Even Mr. Netanyahu has just recently claimed to be optimistic about the new Trump administration and hopeful that the next American president and the Arab states can help bringing about "two states for two peoples" in Israel and Palestine (inter alia: Foxnews, December 12, 2016).

So, American presidents come and go, and the Middle East is still stranded.

Starting his presidency, Mr. Obama was anxious to bring peace to the Mid-East. Every president and head of state – not only in America, but all over the world – is anxious to achieve this goal (why not?!), but, like all his predecessors, he failed, too.

As many others, and as the polls show, Obama also thought that the two-state solution is the most likely to be implemented. He didn't compel Israel to accept his view, he didn't stipulate the military support on Israel's acceptance of this solution – he just offered his help to facilitate it. Yet, he got from Israel nothing but a cold shoulder.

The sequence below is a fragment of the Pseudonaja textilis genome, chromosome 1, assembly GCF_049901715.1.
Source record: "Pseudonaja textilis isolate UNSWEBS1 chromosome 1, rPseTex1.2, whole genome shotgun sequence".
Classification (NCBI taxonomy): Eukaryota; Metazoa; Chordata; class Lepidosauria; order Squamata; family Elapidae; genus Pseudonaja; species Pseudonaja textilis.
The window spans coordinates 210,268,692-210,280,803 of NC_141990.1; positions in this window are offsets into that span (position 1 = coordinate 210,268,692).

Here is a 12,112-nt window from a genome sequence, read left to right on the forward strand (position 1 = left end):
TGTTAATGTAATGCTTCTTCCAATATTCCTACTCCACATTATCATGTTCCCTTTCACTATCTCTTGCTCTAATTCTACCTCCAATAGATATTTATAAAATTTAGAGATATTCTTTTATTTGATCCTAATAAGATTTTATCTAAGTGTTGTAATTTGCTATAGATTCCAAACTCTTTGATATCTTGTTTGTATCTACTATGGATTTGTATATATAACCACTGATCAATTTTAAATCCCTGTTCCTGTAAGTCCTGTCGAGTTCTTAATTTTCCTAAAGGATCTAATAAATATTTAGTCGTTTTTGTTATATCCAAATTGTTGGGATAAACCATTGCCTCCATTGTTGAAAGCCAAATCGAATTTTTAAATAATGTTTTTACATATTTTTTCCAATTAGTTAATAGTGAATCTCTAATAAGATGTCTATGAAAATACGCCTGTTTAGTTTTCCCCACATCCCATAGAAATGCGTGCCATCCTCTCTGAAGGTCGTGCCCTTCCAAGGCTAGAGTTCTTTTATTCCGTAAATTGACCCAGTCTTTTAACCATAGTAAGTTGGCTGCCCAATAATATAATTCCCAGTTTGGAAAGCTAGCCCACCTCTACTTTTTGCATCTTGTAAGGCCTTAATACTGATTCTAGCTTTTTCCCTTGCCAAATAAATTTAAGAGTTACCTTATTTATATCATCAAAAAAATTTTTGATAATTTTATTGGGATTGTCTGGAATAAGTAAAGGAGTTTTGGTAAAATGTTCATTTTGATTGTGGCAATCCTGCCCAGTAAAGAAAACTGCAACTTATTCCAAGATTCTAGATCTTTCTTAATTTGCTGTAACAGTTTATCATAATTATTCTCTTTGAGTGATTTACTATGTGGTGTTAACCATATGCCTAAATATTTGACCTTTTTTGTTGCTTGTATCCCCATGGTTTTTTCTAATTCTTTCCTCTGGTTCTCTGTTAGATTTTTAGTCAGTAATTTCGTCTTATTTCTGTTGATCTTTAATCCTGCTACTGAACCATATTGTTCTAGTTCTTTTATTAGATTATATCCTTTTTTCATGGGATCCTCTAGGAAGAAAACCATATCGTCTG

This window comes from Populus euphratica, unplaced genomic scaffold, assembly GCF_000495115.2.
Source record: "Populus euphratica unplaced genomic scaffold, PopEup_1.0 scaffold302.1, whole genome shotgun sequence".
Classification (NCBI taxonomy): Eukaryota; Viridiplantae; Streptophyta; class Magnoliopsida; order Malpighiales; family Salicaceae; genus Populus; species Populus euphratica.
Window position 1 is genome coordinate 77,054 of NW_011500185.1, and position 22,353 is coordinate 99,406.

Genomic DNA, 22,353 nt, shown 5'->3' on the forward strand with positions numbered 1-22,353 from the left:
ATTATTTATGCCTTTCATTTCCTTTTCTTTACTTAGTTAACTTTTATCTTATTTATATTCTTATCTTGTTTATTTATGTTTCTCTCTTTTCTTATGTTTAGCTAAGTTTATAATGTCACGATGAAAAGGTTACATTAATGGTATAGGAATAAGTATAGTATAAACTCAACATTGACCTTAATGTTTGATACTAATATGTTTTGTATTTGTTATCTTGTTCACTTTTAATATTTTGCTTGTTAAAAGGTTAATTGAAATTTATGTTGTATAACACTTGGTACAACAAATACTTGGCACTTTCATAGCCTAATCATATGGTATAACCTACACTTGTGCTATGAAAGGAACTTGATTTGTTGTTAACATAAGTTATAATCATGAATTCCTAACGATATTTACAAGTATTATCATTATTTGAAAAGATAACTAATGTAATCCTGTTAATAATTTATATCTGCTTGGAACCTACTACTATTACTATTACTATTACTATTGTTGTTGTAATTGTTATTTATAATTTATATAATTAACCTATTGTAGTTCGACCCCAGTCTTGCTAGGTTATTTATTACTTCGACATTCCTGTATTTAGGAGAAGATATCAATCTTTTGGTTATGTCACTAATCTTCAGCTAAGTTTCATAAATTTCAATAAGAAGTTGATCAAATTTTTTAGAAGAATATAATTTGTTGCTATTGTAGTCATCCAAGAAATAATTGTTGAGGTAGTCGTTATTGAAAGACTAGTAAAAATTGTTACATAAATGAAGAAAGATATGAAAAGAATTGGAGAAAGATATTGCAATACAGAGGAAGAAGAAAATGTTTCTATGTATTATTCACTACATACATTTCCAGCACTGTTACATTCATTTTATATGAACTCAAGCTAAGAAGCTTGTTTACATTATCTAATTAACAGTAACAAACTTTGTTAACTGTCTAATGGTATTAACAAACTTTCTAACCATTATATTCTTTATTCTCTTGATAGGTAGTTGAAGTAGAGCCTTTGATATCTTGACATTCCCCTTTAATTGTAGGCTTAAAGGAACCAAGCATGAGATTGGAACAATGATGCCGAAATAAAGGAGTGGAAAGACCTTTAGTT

We must remember that Obama did not give Israel only military support, but also political support – including vetoing all the anti-Israeli Security Council resolutions – except the last one, Resolution 2334, made on December 23, 2016.

Did Obama refrain from vetoing the last Security Council's resolution as an "act of vengeance" against Israel, or just because this act is the best thing he can do for the good of Israel?

I am not a psychologist to answer this question, neither is Mr. Dershowitz, but there are many good and loyal Israelis who see this move favorable to Israel.

I can assume another explanation for Obama's refraining from vetoing the anti-Israeli resolution: since the leaders of both parties to the conflict understand that there is no solution seen in the foreseeable future, all their efforts are invested in maneuvering each other to the position of "peace refuser", and "showing that the other side is to blame" for not doing enough towards achieving the goal.

In this "play" Bibi Netanyahu is the best actor in the world. How it is done I show in my docudrama play Tsipi Livni and Mahmoud Abbas Talk Peace. In short: after a tough and exhausting negotiation, when all the details are closed, the Israelis say "rega-rega (just a minute, in Hebrew, the first words you hear when you land in TLV), we want you to recognize Israel as a Jewish state", and the negotiations end with "you see, Mr. Kerry, they even don't want to recognize Israel as a Jewish state, they don't want peace, they want to throw us to the sea!" …

How should an unbiased bystander look at such a "scene"? How did Obama regard it?